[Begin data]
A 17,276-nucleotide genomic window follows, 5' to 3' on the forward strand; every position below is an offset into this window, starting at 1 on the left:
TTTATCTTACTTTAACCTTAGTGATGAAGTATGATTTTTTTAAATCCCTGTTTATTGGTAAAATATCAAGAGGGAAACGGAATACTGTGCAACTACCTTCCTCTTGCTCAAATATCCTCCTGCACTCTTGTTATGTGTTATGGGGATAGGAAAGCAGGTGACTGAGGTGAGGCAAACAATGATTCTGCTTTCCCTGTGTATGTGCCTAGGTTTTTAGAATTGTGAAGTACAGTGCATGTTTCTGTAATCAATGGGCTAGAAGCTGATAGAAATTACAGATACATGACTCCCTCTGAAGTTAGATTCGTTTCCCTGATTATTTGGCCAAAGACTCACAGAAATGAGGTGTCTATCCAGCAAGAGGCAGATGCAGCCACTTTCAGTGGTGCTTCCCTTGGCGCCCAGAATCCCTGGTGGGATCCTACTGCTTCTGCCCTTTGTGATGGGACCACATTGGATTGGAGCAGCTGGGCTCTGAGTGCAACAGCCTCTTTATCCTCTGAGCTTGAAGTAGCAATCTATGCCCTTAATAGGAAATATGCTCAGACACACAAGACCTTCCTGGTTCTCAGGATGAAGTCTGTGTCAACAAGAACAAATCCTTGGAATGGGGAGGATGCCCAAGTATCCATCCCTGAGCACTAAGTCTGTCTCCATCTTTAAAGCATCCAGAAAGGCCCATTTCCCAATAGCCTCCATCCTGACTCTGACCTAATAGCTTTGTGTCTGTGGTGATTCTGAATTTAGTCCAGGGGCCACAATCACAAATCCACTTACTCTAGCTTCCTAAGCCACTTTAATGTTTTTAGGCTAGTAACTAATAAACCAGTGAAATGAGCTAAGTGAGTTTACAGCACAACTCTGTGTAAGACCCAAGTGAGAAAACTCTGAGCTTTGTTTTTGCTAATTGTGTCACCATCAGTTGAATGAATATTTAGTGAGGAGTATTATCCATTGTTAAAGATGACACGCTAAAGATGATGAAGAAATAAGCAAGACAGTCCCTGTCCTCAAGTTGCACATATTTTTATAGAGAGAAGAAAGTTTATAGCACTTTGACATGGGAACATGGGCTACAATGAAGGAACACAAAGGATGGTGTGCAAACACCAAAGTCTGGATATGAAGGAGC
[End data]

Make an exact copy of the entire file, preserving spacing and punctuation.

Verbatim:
A 17,276-nucleotide genomic window follows, 5' to 3' on the forward strand; every position below is an offset into this window, starting at 1 on the left:
TTTATCTTACTTTAACCTTAGTGATGAAGTATGATTTTTTTAAATCCCTGTTTATTGGTAAAATATCAAGAGGGAAACGGAATACTGTGCAACTACCTTCCTCTTGCTCAAATATCCTCCTGCACTCTTGTTATGTGTTATGGGGATAGGAAAGCAGGTGACTGAGGTGAGGCAAACAATGATTCTGCTTTCCCTGTGTATGTGCCTAGGTTTTTAGAATTGTGAAGTACAGTGCATGTTTCTGTAATCAATGGGCTAGAAGCTGATAGAAATTACAGATACATGACTCCCTCTGAAGTTAGATTCGTTTCCCTGATTATTTGGCCAAAGACTCACAGAAATGAGGTGTCTATCCAGCAAGAGGCAGATGCAGCCACTTTCAGTGGTGCTTCCCTTGGCGCCCAGAATCCCTGGTGGGATCCTACTGCTTCTGCCCTTTGTGATGGGACCACATTGGATTGGAGCAGCTGGGCTCTGAGTGCAACAGCCTCTTTATCCTCTGAGCTTGAAGTAGCAATCTATGCCCTTAATAGGAAATATGCTCAGACACACAAGACCTTCCTGGTTCTCAGGATGAAGTCTGTGTCAACAAGAACAAATCCTTGGAATGGGGAGGATGCCCAAGTATCCATCCCTGAGCACTAAGTCTGTCTCCATCTTTAAAGCATCCAGAAAGGCCCATTTCCCAATAGCCTCCATCCTGACTCTGACCTAATAGCTTTGTGTCTGTGGTGATTCTGAATTTAGTCCAGGGGCCACAATCACAAATCCACTTACTCTAGCTTCCTAAGCCACTTTAATGTTTTTAGGCTAGTAACTAATAAACCAGTGAAATGAGCTAAGTGAGTTTACAGCACAACTCTGTGTAAGACCCAAGTGAGAAAACTCTGAGCTTTGTTTTTGCTAATTGTGTCACCATCAGTTGAATGAATATTTAGTGAGGAGTATTATCCATTGTTAAAGATGACACGCTAAAGATGATGAAGAAATAAGCAAGACAGTCCCTGTCCTCAAGTTGCACATATTTTTATAGAGAGAAGAAAGTTTATAGCACTTTGACATGGGAACATGGGCTACAATGAAGGAACACAAAGGATGGTGTGCAAACACCAAAGTCTGGATATGAAGGAGC